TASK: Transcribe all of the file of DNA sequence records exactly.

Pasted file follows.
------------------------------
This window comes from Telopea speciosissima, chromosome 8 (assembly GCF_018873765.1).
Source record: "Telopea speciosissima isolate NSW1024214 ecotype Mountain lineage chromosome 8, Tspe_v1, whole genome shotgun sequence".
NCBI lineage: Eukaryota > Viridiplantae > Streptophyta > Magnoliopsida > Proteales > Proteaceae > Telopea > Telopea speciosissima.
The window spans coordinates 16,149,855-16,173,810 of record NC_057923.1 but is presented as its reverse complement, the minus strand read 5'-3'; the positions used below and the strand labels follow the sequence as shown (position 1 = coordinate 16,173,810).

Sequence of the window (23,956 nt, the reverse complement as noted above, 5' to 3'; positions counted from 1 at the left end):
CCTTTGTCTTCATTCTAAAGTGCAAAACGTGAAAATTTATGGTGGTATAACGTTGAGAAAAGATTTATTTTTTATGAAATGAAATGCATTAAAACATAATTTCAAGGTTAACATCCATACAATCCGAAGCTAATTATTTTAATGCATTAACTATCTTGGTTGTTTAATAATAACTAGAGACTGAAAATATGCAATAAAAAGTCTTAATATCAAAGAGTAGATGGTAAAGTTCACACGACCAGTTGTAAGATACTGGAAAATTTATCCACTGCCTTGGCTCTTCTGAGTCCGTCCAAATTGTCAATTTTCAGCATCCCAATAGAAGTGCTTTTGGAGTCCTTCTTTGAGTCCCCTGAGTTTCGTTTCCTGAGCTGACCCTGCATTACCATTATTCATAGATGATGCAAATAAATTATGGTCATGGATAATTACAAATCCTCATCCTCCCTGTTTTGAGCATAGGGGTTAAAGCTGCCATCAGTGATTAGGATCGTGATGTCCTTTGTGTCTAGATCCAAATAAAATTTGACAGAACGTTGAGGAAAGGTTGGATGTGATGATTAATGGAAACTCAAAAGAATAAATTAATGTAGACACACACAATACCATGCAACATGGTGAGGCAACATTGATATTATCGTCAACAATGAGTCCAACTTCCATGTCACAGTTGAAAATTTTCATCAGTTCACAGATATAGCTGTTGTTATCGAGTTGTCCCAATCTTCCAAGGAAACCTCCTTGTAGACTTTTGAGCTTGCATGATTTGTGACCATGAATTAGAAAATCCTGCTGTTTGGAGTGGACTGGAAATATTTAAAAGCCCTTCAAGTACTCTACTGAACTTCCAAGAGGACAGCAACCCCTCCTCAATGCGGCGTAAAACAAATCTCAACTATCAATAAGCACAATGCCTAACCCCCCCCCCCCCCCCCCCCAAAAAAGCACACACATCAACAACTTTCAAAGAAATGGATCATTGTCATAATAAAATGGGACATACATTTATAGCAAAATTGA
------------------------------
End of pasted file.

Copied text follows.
This window comes from Telopea speciosissima, chromosome 8 (assembly GCF_018873765.1).
Source record: "Telopea speciosissima isolate NSW1024214 ecotype Mountain lineage chromosome 8, Tspe_v1, whole genome shotgun sequence".
NCBI lineage: Eukaryota > Viridiplantae > Streptophyta > Magnoliopsida > Proteales > Proteaceae > Telopea > Telopea speciosissima.
The window spans coordinates 16,149,855-16,173,810 of record NC_057923.1 but is presented as its reverse complement, the minus strand read 5'-3'; the positions used below and the strand labels follow the sequence as shown (position 1 = coordinate 16,173,810).

Sequence of the window (23,956 nt, the reverse complement as noted above, 5' to 3'; positions counted from 1 at the left end):
CCTTTGTCTTCATTCTAAAGTGCAAAACGTGAAAATTTATGGTGGTATAACGTTGAGAAAAGATTTATTTTTTATGAAATGAAATGCATTAAAACATAATTTCAAGGTTAACATCCATACAATCCGAAGCTAATTATTTTAATGCATTAACTATCTTGGTTGTTTAATAATAACTAGAGACTGAAAATATGCAATAAAAAGTCTTAATATCAAAGAGTAGATGGTAAAGTTCACACGACCAGTTGTAAGATACTGGAAAATTTATCCACTGCCTTGGCTCTTCTGAGTCCGTCCAAATTGTCAATTTTCAGCATCCCAATAGAAGTGCTTTTGGAGTCCTTCTTTGAGTCCCCTGAGTTTCGTTTCCTGAGCTGACCCTGCATTACCATTATTCATAGATGATGCAAATAAATTATGGTCATGGATAATTACAAATCCTCATCCTCCCTGTTTTGAGCATAGGGGTTAAAGCTGCCATCAGTGATTAGGATCGTGATGTCCTTTGTGTCTAGATCCAAATAAAATTTGACAGAACGTTGAGGAAAGGTTGGATGTGATGATTAATGGAAACTCAAAAGAATAAATTAATGTAGACACACACAATACCATGCAACATGGTGAGGCAACATTGATATTATCGTCAACAATGAGTCCAACTTCCATGTCACAGTTGAAAATTTTCATCAGTTCACAGATATAGCTGTTGTTATCGAGTTGTCCCAATCTTCCAAGGAAACCTCCTTGTAGACTTTTGAGCTTGCATGATTTGTGACCATGAATTAGAAAATCCTGCTGTTTGGAGTGGACTGGAAATATTTAAAAGCCCTTCAAGTACTCTACTGAACTTCCAAGAGGACAGCAACCCCTCCTCAATGCGGCGTAAAACAAATCTCAACTATCAATAAGCACAATGCCTAACCCCCCCCCCCCCCCCCCCCAAAAAAGCACACACATCAACAACTTTCAAAGAAATGGATCATTGTCATAATAAAATGGGACATACATTTATAGCAAAATTGA